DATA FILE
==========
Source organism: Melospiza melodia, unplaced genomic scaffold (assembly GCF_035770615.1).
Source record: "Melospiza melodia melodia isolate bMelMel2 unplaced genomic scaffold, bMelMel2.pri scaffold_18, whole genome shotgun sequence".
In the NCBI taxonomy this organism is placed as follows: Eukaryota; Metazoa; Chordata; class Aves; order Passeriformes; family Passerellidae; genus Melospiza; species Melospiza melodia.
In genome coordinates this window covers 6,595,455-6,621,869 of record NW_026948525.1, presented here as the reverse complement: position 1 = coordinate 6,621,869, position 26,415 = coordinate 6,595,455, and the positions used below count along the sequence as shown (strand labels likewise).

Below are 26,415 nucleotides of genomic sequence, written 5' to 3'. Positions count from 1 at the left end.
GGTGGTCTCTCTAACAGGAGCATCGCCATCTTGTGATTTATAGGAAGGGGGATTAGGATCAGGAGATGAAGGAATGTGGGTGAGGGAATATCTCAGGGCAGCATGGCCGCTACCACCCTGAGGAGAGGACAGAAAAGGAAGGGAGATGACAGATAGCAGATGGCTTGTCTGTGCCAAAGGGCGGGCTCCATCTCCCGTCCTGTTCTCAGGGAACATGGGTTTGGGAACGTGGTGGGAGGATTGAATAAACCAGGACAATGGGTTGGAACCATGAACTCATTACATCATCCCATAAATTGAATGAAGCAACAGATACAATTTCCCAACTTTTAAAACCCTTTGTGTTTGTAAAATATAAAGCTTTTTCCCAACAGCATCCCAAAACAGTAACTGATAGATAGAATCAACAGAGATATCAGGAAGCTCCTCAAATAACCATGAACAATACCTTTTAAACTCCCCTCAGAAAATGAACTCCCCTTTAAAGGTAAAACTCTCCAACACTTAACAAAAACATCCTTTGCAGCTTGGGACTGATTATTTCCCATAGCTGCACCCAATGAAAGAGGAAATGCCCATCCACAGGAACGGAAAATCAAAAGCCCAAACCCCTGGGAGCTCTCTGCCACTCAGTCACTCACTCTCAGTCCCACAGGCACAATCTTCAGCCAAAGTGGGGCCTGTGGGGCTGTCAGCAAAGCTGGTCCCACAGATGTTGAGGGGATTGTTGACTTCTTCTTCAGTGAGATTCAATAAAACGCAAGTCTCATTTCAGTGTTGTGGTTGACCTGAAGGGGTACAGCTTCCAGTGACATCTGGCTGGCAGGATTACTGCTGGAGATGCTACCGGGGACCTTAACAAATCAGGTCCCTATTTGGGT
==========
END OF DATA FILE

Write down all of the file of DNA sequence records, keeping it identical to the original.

Source organism: Melospiza melodia, unplaced genomic scaffold (assembly GCF_035770615.1).
Source record: "Melospiza melodia melodia isolate bMelMel2 unplaced genomic scaffold, bMelMel2.pri scaffold_18, whole genome shotgun sequence".
In the NCBI taxonomy this organism is placed as follows: Eukaryota; Metazoa; Chordata; class Aves; order Passeriformes; family Passerellidae; genus Melospiza; species Melospiza melodia.
In genome coordinates this window covers 6,595,455-6,621,869 of record NW_026948525.1, presented here as the reverse complement: position 1 = coordinate 6,621,869, position 26,415 = coordinate 6,595,455, and the positions used below count along the sequence as shown (strand labels likewise).

Below are 26,415 nucleotides of genomic sequence, written 5' to 3'. Positions count from 1 at the left end.
GGTGGTCTCTCTAACAGGAGCATCGCCATCTTGTGATTTATAGGAAGGGGGATTAGGATCAGGAGATGAAGGAATGTGGGTGAGGGAATATCTCAGGGCAGCATGGCCGCTACCACCCTGAGGAGAGGACAGAAAAGGAAGGGAGATGACAGATAGCAGATGGCTTGTCTGTGCCAAAGGGCGGGCTCCATCTCCCGTCCTGTTCTCAGGGAACATGGGTTTGGGAACGTGGTGGGAGGATTGAATAAACCAGGACAATGGGTTGGAACCATGAACTCATTACATCATCCCATAAATTGAATGAAGCAACAGATACAATTTCCCAACTTTTAAAACCCTTTGTGTTTGTAAAATATAAAGCTTTTTCCCAACAGCATCCCAAAACAGTAACTGATAGATAGAATCAACAGAGATATCAGGAAGCTCCTCAAATAACCATGAACAATACCTTTTAAACTCCCCTCAGAAAATGAACTCCCCTTTAAAGGTAAAACTCTCCAACACTTAACAAAAACATCCTTTGCAGCTTGGGACTGATTATTTCCCATAGCTGCACCCAATGAAAGAGGAAATGCCCATCCACAGGAACGGAAAATCAAAAGCCCAAACCCCTGGGAGCTCTCTGCCACTCAGTCACTCACTCTCAGTCCCACAGGCACAATCTTCAGCCAAAGTGGGGCCTGTGGGGCTGTCAGCAAAGCTGGTCCCACAGATGTTGAGGGGATTGTTGACTTCTTCTTCAGTGAGATTCAATAAAACGCAAGTCTCATTTCAGTGTTGTGGTTGACCTGAAGGGGTACAGCTTCCAGTGACATCTGGCTGGCAGGATTACTGCTGGAGATGCTACCGGGGACCTTAACAAATCAGGTCCCTATTTGGGT